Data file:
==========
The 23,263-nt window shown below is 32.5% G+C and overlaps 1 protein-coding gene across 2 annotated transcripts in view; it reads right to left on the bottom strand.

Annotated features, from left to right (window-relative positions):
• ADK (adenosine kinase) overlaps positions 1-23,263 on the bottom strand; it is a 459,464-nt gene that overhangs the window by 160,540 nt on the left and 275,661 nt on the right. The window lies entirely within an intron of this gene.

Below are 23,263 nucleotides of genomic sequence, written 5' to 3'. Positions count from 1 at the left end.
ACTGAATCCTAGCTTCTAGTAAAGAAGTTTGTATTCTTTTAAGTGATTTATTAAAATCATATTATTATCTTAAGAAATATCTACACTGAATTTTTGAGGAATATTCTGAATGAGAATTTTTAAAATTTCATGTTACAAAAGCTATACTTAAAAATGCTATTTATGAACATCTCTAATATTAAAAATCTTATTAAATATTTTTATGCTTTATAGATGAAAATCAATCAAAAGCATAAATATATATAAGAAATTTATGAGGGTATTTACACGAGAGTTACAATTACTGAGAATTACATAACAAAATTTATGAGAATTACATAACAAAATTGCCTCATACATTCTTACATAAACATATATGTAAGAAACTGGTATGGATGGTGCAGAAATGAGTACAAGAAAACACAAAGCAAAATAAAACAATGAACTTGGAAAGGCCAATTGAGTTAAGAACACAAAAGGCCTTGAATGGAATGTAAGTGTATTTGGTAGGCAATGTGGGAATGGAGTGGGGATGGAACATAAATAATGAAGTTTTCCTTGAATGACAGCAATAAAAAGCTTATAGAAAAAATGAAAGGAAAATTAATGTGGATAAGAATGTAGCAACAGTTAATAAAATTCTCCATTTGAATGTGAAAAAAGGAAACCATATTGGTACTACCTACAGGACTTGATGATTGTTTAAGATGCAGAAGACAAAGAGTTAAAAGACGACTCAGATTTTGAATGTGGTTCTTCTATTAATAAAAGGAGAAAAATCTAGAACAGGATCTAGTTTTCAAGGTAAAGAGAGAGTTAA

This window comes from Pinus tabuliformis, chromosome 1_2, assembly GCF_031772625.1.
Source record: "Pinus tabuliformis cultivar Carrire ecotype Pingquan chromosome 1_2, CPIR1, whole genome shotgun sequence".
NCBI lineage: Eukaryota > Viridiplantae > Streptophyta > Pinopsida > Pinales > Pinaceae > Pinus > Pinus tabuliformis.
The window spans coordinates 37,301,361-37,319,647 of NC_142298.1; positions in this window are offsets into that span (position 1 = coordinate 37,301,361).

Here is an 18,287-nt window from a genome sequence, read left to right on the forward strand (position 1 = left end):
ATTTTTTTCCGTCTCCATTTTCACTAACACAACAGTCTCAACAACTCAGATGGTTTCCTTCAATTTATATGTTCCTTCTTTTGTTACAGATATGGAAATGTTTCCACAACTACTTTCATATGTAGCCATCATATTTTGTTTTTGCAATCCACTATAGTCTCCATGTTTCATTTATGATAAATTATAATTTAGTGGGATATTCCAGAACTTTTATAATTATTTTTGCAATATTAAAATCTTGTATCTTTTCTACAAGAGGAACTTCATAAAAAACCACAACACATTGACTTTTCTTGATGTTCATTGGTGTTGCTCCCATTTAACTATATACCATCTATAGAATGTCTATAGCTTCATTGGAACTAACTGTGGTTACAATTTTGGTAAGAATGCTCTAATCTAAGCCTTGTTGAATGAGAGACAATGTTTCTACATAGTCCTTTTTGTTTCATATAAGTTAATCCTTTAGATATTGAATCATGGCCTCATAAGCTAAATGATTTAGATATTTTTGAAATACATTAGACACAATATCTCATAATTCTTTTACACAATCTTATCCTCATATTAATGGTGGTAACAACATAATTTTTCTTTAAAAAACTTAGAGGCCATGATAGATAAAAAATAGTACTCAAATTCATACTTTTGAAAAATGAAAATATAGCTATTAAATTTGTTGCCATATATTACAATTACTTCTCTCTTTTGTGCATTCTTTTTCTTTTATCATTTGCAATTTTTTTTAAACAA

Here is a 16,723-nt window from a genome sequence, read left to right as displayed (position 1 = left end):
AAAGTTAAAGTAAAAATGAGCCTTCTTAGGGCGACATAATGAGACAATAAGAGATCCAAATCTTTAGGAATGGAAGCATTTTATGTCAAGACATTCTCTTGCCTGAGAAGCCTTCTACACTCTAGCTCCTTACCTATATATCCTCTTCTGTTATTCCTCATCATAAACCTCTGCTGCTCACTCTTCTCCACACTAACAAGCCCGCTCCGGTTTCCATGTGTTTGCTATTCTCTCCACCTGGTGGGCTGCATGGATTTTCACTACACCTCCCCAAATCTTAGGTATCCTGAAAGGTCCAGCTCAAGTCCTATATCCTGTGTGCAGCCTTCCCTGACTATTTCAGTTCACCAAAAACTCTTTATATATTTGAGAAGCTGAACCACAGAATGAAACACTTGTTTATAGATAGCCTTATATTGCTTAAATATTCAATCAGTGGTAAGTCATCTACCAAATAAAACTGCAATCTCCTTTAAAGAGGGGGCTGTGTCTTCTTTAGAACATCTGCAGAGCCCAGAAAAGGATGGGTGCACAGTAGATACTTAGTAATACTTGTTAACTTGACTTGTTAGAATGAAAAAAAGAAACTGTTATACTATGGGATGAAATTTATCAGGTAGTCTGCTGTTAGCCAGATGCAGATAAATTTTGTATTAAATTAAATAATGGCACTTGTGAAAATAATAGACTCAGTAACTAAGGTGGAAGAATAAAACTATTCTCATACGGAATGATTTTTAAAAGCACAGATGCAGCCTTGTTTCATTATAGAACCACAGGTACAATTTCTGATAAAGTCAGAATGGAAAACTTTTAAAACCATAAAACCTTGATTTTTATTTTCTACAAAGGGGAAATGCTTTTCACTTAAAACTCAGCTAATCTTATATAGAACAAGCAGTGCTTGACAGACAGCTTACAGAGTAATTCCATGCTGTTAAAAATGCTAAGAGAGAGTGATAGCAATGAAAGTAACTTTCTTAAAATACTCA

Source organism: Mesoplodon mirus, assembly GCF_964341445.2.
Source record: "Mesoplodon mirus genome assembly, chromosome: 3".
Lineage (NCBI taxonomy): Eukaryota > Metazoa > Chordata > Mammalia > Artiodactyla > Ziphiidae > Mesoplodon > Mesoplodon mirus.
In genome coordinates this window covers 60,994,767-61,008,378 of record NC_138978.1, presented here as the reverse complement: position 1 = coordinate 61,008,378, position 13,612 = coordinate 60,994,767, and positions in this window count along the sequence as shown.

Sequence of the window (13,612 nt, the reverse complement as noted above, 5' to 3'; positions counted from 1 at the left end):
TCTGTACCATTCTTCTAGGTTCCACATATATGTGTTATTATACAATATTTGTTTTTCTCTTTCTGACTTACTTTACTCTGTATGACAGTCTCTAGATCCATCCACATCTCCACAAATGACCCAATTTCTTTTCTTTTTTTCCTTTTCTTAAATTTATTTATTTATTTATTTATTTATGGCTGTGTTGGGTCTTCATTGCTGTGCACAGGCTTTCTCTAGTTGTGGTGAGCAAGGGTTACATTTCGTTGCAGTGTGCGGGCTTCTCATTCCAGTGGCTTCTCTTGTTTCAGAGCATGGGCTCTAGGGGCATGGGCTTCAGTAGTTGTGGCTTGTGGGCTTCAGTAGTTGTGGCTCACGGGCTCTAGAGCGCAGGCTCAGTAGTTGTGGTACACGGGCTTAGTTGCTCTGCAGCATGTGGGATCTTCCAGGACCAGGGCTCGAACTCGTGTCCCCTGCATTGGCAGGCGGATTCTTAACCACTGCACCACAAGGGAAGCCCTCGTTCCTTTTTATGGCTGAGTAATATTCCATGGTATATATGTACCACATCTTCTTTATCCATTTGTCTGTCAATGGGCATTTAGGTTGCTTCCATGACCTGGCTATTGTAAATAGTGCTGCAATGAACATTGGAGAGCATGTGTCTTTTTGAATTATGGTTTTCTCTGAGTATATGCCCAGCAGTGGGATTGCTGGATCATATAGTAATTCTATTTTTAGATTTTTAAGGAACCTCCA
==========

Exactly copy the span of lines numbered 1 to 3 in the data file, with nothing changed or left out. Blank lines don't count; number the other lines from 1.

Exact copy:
The 23,263-nt window shown below is 32.5% G+C and overlaps 1 protein-coding gene across 2 annotated transcripts in view; it reads right to left on the bottom strand.

Annotated features, from left to right (window-relative positions):
• ADK (adenosine kinase) overlaps positions 1-23,263 on the bottom strand; it is a 459,464-nt gene that overhangs the window by 160,540 nt on the left and 275,661 nt on the right. The window lies entirely within an intron of this gene.